What are your thoughts on Influencer Marketing?
If you’re not involved in influencer marketing, you’re missing out. I absolutely love working with influencers because they are so relatable and often a ton of fun to collaborate with. When identifying the right influencers for your campaign, reach is a factor but engagement is much more important. The reality is that the general public won’t care about a particular influencer, but their followers go nuts for them! It’s because of this organic loyalty that influencers can alter someone’s prevailing belief. A big mistake that many companies make when pursuing influencers is approaching it from a transactional mindset. Influencer campaigns are less about driving sales and more about altering opinions and gradually steering a brand’s reputation. You’d be better to think of influencers as content generators. They’re able to create organic material that really speaks to their audience; it should be the furthest thing from shoving an ad in someone’s face. Another mistake brands make is meddling with an influencer’s style. They are loved by their fans for a reason; take away their quirks and it turns into an ad…they’ll see right through it. At Powerhouse, we heavily vet influencers before engaging, and if we’re paying for content, we develop a creative brief with crystal clear guidelines (none of which are meant to compromise the influencer’s authenticity). Lastly, of course established influencers should be paid for their work. They likely have day jobs and are spending time on generating content for you. You’d pay for a photo shoot or an infographic or a video production, right?
What advice do you have for those looking to begin a career in PR?
My best advice is to study the PR industry to make sure it’s the best fit for you. Remember that our work is never done when we leave the office. PR is a fast-paced environment, and you have to love that about it. Are you organized, a creative, a multi-tasker, a strong writer and a strategic thinker? It also takes a certain personality to thrive in PR. Once you decide that PR is the gig for you, make sure you read a lot! Many opportunities stem from what’s going on in the world. Don’t just network to network; take your time to strategically connect with successful people in your industry and find a mentor. Also, work on building your personal brand. What will people remember about you? Why are you a better choice than the other good choices? The best way to build a personal brand is not with a grand gesture, but in simple, everyday interactions.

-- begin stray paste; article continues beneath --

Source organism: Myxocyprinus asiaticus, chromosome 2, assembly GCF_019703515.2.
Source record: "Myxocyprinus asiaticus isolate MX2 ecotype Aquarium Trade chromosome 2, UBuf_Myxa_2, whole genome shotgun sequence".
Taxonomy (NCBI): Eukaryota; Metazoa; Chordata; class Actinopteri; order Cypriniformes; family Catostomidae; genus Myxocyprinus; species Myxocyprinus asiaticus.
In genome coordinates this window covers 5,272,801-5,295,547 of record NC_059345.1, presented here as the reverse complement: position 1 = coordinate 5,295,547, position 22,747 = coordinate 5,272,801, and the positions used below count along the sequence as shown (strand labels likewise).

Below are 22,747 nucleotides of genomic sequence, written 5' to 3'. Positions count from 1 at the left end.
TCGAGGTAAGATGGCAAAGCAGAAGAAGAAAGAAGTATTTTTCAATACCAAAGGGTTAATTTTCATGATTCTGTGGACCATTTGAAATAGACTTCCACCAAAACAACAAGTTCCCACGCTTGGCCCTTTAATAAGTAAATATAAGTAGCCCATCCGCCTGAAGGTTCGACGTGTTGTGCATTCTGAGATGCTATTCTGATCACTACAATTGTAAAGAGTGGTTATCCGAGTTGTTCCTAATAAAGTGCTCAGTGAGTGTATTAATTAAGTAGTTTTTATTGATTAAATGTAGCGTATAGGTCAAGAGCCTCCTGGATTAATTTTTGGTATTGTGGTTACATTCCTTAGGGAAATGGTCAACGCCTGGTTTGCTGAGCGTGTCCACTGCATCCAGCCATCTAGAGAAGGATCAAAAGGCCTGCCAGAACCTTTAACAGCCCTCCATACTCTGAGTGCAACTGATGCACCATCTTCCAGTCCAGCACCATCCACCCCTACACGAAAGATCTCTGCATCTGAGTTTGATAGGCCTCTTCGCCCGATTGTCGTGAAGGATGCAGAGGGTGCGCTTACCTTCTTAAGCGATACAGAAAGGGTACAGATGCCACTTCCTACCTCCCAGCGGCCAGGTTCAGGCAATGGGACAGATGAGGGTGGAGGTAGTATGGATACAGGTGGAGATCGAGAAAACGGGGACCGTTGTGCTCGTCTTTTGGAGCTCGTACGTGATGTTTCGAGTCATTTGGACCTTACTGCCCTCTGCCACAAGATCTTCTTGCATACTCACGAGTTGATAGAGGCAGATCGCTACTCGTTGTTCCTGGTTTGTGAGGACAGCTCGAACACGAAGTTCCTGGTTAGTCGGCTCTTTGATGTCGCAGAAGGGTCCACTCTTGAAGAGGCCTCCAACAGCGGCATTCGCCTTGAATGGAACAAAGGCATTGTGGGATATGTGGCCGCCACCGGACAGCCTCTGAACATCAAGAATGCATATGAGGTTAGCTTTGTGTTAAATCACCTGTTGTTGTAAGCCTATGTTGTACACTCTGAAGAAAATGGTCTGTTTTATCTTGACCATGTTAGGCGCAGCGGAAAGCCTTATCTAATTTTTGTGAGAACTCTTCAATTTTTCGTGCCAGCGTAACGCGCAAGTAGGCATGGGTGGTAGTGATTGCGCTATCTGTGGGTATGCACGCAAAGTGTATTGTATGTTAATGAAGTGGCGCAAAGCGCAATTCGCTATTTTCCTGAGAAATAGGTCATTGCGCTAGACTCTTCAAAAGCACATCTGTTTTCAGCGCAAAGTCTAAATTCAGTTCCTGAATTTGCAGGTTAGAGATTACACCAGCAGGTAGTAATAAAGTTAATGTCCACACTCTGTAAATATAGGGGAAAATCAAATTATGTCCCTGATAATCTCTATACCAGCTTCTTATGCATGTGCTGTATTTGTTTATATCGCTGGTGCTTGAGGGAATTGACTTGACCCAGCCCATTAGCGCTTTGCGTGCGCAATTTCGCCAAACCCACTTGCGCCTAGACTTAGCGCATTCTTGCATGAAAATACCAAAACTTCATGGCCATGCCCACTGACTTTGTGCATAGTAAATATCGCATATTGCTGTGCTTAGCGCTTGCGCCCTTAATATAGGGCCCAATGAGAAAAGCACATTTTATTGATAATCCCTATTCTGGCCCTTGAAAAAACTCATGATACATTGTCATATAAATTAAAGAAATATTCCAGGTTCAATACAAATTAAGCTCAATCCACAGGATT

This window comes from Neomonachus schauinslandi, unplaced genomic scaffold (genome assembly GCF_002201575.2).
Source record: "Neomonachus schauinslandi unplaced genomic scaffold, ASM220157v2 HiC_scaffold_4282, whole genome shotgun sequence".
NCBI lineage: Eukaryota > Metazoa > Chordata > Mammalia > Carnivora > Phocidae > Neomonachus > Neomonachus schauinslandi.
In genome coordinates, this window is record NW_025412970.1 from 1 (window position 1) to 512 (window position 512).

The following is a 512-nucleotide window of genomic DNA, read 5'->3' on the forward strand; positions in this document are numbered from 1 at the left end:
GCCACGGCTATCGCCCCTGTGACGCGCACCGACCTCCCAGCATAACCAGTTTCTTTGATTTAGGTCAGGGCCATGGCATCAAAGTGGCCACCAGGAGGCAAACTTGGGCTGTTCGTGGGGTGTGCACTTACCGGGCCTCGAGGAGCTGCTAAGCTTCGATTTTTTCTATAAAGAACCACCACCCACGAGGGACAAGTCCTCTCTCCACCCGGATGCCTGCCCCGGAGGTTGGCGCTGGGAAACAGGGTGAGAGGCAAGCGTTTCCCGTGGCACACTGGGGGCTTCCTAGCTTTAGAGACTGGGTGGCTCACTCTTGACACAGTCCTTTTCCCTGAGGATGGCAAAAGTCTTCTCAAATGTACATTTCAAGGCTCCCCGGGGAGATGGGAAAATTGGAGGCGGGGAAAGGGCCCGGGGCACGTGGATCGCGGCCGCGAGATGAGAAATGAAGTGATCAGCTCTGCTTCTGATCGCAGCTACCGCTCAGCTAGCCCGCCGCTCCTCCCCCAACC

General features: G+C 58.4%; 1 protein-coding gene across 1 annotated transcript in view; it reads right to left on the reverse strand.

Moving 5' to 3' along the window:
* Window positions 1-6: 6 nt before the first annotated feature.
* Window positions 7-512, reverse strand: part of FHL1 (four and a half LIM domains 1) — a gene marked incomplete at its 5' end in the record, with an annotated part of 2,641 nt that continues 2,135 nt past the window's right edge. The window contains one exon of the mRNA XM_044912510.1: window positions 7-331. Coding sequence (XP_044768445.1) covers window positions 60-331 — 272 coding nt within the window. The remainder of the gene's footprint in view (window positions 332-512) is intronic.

Rapid Fire Round:
- When I was young, I wanted to be… A cast member on Saturday Night Live! (I still do)
- My biggest pet peeve is… When you smile at someone and they don’t reciprocate
- If I could have lunch with anyone, it would be… Oprah
- My dream vacation would be… Backpacking through Peru
- The thing that gets me up in the morning is… The excitement of having absolutely no idea what my day will bring
- My favorite social media platform is… There are a ton of interesting articles on Facebook and I uncover a ton of pitching material through reading. But when my brain needs a rest, I head over to Instagram for all the pretty pictures.